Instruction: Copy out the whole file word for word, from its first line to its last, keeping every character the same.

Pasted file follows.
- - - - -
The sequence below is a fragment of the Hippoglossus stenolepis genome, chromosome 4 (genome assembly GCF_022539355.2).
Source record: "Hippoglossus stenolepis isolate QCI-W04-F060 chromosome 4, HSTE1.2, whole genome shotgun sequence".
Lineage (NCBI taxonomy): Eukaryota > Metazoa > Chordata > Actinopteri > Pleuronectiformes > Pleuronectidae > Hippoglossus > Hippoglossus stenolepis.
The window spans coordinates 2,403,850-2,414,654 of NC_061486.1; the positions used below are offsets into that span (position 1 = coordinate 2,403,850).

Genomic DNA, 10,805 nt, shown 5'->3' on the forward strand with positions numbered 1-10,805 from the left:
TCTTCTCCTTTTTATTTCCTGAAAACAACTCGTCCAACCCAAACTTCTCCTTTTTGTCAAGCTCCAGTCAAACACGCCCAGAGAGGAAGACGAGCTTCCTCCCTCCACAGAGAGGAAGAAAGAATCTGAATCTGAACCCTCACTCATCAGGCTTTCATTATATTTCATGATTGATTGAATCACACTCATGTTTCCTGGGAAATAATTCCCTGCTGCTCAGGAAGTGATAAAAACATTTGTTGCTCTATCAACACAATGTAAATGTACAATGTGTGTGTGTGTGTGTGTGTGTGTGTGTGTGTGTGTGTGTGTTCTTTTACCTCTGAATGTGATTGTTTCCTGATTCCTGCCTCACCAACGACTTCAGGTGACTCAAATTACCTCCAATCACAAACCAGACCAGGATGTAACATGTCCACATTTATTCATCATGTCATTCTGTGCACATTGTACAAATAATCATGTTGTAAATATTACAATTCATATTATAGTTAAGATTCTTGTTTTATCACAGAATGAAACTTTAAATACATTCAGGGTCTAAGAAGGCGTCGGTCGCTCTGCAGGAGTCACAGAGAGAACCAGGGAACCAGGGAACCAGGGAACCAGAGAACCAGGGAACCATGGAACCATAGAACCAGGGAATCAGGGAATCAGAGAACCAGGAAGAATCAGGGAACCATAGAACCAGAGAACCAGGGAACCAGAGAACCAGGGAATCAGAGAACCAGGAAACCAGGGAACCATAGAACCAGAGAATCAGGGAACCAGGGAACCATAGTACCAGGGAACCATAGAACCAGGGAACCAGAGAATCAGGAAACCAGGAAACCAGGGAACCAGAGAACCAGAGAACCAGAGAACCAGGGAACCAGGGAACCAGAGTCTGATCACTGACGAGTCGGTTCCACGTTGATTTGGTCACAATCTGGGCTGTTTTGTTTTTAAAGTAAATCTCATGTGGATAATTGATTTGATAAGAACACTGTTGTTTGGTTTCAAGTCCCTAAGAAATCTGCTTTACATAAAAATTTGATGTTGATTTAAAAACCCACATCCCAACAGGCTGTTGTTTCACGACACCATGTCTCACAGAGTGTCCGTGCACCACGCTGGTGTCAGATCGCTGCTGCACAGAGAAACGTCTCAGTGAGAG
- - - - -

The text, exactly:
The sequence below is a fragment of the Hippoglossus stenolepis genome, chromosome 4 (genome assembly GCF_022539355.2).
Source record: "Hippoglossus stenolepis isolate QCI-W04-F060 chromosome 4, HSTE1.2, whole genome shotgun sequence".
Lineage (NCBI taxonomy): Eukaryota > Metazoa > Chordata > Actinopteri > Pleuronectiformes > Pleuronectidae > Hippoglossus > Hippoglossus stenolepis.
The window spans coordinates 2,403,850-2,414,654 of NC_061486.1; the positions used below are offsets into that span (position 1 = coordinate 2,403,850).

Genomic DNA, 10,805 nt, shown 5'->3' on the forward strand with positions numbered 1-10,805 from the left:
TCTTCTCCTTTTTATTTCCTGAAAACAACTCGTCCAACCCAAACTTCTCCTTTTTGTCAAGCTCCAGTCAAACACGCCCAGAGAGGAAGACGAGCTTCCTCCCTCCACAGAGAGGAAGAAAGAATCTGAATCTGAACCCTCACTCATCAGGCTTTCATTATATTTCATGATTGATTGAATCACACTCATGTTTCCTGGGAAATAATTCCCTGCTGCTCAGGAAGTGATAAAAACATTTGTTGCTCTATCAACACAATGTAAATGTACAATGTGTGTGTGTGTGTGTGTGTGTGTGTGTGTGTGTGTGTGTGTTCTTTTACCTCTGAATGTGATTGTTTCCTGATTCCTGCCTCACCAACGACTTCAGGTGACTCAAATTACCTCCAATCACAAACCAGACCAGGATGTAACATGTCCACATTTATTCATCATGTCATTCTGTGCACATTGTACAAATAATCATGTTGTAAATATTACAATTCATATTATAGTTAAGATTCTTGTTTTATCACAGAATGAAACTTTAAATACATTCAGGGTCTAAGAAGGCGTCGGTCGCTCTGCAGGAGTCACAGAGAGAACCAGGGAACCAGGGAACCAGGGAACCAGAGAACCAGGGAACCATGGAACCATAGAACCAGGGAATCAGGGAATCAGAGAACCAGGAAGAATCAGGGAACCATAGAACCAGAGAACCAGGGAACCAGAGAACCAGGGAATCAGAGAACCAGGAAACCAGGGAACCATAGAACCAGAGAATCAGGGAACCAGGGAACCATAGTACCAGGGAACCATAGAACCAGGGAACCAGAGAATCAGGAAACCAGGAAACCAGGGAACCAGAGAACCAGAGAACCAGAGAACCAGGGAACCAGGGAACCAGAGTCTGATCACTGACGAGTCGGTTCCACGTTGATTTGGTCACAATCTGGGCTGTTTTGTTTTTAAAGTAAATCTCATGTGGATAATTGATTTGATAAGAACACTGTTGTTTGGTTTCAAGTCCCTAAGAAATCTGCTTTACATAAAAATTTGATGTTGATTTAAAAACCCACATCCCAACAGGCTGTTGTTTCACGACACCATGTCTCACAGAGTGTCCGTGCACCACGCTGGTGTCAGATCGCTGCTGCACAGAGAAACGTCTCAGTGAGAG